© 2020 KASU
webBanner_6-1440x90 - gradient overlay (need black logo).png
Your Connection to Music, News, Arts and Views for Over 60 Years
Play Live Radio
Next Up:
0:00
0:00
Available On Air Stations

'Subpar Parks' Artist Turns Bad National Park Reviews Into Great Works Of Art

SCOTT SIMON, HOST:

President John F. Kennedy said America's national parks exist so future generations may know the majesty of the Earth, just as they know BJ Leiderman writes our theme music. But some contemporary visitors to America's national parks are persnickety critics. They leave one-star reviews online the way you might do for some pizza delivery place that doesn't put on enough pepperoni for some tastes. One artist is using these critical comments to frame her own version of vintage travel posters. Daniel Rayzel of member station KSJD has the story.

DANIEL RAYZEL, BYLINE: Delicate Arch is taller than a four-story building, a sandstone formation perched at the edge of a giant rock bowl in Arches National Park. It's also on Utah's license plates. But one disappointed visitor remarked online that the actual arch looks nothing like its license plate counterpart. That review caught Amber Share's attention.

AMBER SHARE: It was kind of like a bolt of lightning.

RAYZEL: Share is a North Carolina-based illustrator. Late last year, she found online one-star reviews for every national park. The review for Arches turned into her first poster in a series she calls Subpar Parks. For Badlands National Park in South Dakota, five-star reviews said the landscape is mind-blowing. As for the subpar review...

SHARE: The only thing bad about these lands is the entire experience. It just - it's one of those things where you know they're mad about it. And they're in the shower later, and they come up with just, like, the best zinger that they have to put out there. That's really what it felt like reading that one.

RAYZEL: Most reviews for Mesa Verde National Park in Colorado said the Puebloan cliff dwellings are gorgeous. Amber Share's poster shows a cliff dwelling and the quote, "not much to look at." Happy visitors at Hawaii Volcanoes National Park were left in on how lava shapes the Earth. The Subpar Parks poster says, didn't even get to touch lava.

JESSICA FERRACANE: Touching molten lava is something that Hawaii Volcanoes National Park actively discourages.

RAYZEL: That's pretty obvious to Jessica Ferracane, the park's public affairs specialist.

FERRACANE: It's not only dangerous to touch molten lava. That's considered very disrespectful in Native Hawaiian culture to poke or prod flowing lava.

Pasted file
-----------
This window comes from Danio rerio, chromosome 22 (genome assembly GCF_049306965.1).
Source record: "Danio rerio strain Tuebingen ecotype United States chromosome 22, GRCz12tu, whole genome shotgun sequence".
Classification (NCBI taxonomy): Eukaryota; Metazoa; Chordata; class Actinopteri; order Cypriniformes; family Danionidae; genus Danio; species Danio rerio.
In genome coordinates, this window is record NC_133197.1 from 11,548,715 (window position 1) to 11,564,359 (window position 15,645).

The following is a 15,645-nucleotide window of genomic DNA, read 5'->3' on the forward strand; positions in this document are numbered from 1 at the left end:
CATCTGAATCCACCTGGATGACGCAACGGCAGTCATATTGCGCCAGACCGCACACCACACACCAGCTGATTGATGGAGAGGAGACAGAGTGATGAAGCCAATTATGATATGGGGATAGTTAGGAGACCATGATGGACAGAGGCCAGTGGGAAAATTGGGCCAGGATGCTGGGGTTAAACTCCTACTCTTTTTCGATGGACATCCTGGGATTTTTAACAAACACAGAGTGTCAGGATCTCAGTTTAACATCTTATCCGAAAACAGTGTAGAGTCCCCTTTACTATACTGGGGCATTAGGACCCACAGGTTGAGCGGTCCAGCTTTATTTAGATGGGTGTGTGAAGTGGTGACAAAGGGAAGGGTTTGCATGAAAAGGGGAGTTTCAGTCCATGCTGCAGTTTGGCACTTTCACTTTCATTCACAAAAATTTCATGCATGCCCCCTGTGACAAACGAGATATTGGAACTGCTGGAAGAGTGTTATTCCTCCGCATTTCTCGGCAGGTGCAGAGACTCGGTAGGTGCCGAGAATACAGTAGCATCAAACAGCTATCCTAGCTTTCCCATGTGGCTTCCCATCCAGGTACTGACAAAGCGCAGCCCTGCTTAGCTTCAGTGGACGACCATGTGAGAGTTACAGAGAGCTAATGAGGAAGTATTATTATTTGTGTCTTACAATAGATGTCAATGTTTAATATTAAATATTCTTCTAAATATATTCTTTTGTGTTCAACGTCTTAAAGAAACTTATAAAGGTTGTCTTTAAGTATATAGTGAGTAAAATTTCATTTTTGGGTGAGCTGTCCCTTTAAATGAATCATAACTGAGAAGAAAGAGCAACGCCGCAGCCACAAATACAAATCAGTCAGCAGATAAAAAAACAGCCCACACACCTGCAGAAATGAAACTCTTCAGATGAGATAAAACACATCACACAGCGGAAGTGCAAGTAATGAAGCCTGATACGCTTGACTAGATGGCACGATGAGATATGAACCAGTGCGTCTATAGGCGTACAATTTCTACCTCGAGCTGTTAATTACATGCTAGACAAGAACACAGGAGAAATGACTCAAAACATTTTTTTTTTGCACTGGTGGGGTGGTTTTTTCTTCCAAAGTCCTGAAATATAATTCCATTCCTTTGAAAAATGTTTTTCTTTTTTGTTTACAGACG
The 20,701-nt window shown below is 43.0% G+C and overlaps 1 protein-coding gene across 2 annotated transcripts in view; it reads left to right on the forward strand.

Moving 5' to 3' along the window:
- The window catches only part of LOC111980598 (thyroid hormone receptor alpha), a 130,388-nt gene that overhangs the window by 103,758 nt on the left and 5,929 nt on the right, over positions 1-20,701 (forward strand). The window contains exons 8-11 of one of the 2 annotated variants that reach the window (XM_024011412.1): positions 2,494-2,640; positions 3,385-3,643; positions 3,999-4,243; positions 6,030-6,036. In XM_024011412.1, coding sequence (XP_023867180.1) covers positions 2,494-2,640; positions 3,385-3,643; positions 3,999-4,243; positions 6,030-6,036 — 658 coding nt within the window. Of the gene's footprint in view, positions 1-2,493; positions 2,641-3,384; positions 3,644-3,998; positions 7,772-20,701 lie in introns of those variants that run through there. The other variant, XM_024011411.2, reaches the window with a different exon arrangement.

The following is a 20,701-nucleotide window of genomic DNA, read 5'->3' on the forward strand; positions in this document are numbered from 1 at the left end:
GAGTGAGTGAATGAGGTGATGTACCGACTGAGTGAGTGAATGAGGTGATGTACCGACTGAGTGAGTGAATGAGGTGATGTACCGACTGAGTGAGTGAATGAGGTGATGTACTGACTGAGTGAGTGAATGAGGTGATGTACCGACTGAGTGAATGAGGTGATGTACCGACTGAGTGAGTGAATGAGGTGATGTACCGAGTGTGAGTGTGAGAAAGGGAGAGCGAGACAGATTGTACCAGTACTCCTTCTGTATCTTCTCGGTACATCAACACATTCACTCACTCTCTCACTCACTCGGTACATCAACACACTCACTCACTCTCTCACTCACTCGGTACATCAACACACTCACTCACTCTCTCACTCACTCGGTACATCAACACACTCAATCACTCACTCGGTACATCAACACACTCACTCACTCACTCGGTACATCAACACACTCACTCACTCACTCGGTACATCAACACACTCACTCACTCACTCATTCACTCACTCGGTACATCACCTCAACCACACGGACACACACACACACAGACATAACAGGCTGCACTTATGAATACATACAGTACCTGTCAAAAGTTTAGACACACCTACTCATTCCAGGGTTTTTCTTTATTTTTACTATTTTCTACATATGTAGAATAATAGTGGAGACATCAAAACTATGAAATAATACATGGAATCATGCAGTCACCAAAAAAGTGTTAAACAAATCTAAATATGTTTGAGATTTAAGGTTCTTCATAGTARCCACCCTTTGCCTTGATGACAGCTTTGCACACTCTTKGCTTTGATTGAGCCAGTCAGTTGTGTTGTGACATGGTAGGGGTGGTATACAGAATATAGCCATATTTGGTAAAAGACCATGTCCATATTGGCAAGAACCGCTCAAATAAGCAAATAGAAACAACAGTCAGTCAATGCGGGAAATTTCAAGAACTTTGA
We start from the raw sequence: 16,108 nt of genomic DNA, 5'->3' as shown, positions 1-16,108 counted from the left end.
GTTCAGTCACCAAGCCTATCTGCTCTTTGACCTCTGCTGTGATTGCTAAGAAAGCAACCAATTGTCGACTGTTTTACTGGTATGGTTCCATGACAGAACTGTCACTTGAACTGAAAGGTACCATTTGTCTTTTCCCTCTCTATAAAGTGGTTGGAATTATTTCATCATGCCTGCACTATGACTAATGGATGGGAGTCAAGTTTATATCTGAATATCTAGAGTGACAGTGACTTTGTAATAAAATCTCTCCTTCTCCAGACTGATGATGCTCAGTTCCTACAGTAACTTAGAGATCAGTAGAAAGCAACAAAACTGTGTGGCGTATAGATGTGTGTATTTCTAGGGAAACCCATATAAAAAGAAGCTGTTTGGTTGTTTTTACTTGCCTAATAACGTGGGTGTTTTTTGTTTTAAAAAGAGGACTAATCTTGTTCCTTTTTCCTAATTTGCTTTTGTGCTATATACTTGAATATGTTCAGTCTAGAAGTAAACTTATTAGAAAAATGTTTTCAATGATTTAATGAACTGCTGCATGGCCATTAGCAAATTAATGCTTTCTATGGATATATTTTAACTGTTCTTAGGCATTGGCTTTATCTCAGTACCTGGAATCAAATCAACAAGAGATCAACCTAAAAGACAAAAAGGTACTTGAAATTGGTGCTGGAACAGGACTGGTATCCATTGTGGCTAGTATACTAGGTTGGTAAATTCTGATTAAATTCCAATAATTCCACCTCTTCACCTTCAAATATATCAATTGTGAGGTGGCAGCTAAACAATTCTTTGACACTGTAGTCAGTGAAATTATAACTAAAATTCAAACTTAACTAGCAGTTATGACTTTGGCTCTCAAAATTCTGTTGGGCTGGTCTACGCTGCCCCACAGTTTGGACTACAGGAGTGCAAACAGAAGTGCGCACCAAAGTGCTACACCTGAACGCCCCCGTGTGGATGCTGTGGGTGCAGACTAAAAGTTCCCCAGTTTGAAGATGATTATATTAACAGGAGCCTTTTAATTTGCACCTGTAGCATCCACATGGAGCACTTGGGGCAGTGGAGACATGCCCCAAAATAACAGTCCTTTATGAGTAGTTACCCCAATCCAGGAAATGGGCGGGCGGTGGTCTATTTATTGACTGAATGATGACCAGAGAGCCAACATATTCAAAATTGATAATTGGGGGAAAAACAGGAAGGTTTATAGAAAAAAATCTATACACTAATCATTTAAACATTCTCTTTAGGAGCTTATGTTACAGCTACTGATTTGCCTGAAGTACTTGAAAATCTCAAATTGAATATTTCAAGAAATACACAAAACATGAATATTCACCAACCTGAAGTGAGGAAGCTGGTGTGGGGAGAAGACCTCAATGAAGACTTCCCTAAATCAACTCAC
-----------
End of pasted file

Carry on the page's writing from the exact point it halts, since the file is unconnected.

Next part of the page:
RAYZEL: Karen Garthwait is an interpretive specialist at Canyonlands and Arches National Parks. She recalls a visitor at Canyonlands muttering under her breath.

KAREN GARTHWAIT: I could hear she was saying, rocks, rocks, nothing but rocks - not even any birds (laughter). Like, she was just not feeling it.

RAYZEL: Neither Garthwait or Ferracane say they're upset by negative reactions. In fact, Hawaii Volcanoes shared the Subpar poster on the park's social media accounts. Artist Amber Share says it's just another example of the one-star-review impulse in everyone.

SHARE: I started talking to other people, especially people who own, you know, stores or restaurants. And they were like, your project helps me so much because it just makes me realize that no matter what I bring to the table, someone is going to be upset.

RAYZEL: Share's Instagram for Subpar Parks now has more than 250,000 followers. She's making an income on poster sales, too. And maybe someday, she'll have time to revisit her favorite national park.

SHARE: It's such a crazy place. It's so much more than it looks like from the rim.

RAYZEL: If you had to write a one-star review yourself for Grand Canyon National Park, what would it say?

SHARE: I think it would say, there's just too much to look at.

RAYZEL: Share has finished illustrating 62 U.S. national parks. Now she's gone international with Canada's public lands because bad online reviews are not unique to America's parks. For NPR News, I'm Daniel Rayzel.

(SOUNDBITE OF FATIMA MHEDDEN'S "NATURAL PARK") Transcript provided by NPR, Copyright NPR.